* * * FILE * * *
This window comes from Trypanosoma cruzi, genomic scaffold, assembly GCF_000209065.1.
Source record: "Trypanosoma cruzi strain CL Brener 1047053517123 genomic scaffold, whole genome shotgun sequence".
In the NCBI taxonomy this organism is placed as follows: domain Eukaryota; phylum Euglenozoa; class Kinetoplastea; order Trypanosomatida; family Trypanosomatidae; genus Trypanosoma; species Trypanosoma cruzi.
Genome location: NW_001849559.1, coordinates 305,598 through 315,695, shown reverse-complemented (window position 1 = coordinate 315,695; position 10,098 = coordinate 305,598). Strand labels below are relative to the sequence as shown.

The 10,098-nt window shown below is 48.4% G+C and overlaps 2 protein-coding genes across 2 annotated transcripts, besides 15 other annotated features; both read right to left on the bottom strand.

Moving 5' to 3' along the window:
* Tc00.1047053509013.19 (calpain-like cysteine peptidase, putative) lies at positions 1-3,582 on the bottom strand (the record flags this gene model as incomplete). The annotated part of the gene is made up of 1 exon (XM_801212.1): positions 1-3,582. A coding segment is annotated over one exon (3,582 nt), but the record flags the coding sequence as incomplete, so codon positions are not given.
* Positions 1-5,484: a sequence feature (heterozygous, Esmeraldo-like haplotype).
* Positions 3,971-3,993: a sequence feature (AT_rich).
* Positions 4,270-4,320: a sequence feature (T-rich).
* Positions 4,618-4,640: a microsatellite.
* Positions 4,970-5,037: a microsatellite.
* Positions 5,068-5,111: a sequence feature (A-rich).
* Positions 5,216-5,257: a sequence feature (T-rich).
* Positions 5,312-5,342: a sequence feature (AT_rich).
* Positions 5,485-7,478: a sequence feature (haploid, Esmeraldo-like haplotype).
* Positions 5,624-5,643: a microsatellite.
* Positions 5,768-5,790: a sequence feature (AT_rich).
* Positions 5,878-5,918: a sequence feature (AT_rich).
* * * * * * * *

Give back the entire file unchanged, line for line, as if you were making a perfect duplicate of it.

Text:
This window comes from Trypanosoma cruzi, genomic scaffold, assembly GCF_000209065.1.
Source record: "Trypanosoma cruzi strain CL Brener 1047053517123 genomic scaffold, whole genome shotgun sequence".
In the NCBI taxonomy this organism is placed as follows: domain Eukaryota; phylum Euglenozoa; class Kinetoplastea; order Trypanosomatida; family Trypanosomatidae; genus Trypanosoma; species Trypanosoma cruzi.
Genome location: NW_001849559.1, coordinates 305,598 through 315,695, shown reverse-complemented (window position 1 = coordinate 315,695; position 10,098 = coordinate 305,598). Strand labels below are relative to the sequence as shown.

The 10,098-nt window shown below is 48.4% G+C and overlaps 2 protein-coding genes across 2 annotated transcripts, besides 15 other annotated features; both read right to left on the bottom strand.

Moving 5' to 3' along the window:
* Tc00.1047053509013.19 (calpain-like cysteine peptidase, putative) lies at positions 1-3,582 on the bottom strand (the record flags this gene model as incomplete). The annotated part of the gene is made up of 1 exon (XM_801212.1): positions 1-3,582. A coding segment is annotated over one exon (3,582 nt), but the record flags the coding sequence as incomplete, so codon positions are not given.
* Positions 1-5,484: a sequence feature (heterozygous, Esmeraldo-like haplotype).
* Positions 3,971-3,993: a sequence feature (AT_rich).
* Positions 4,270-4,320: a sequence feature (T-rich).
* Positions 4,618-4,640: a microsatellite.
* Positions 4,970-5,037: a microsatellite.
* Positions 5,068-5,111: a sequence feature (A-rich).
* Positions 5,216-5,257: a sequence feature (T-rich).
* Positions 5,312-5,342: a sequence feature (AT_rich).
* Positions 5,485-7,478: a sequence feature (haploid, Esmeraldo-like haplotype).
* Positions 5,624-5,643: a microsatellite.
* Positions 5,768-5,790: a sequence feature (AT_rich).
* Positions 5,878-5,918: a sequence feature (AT_rich).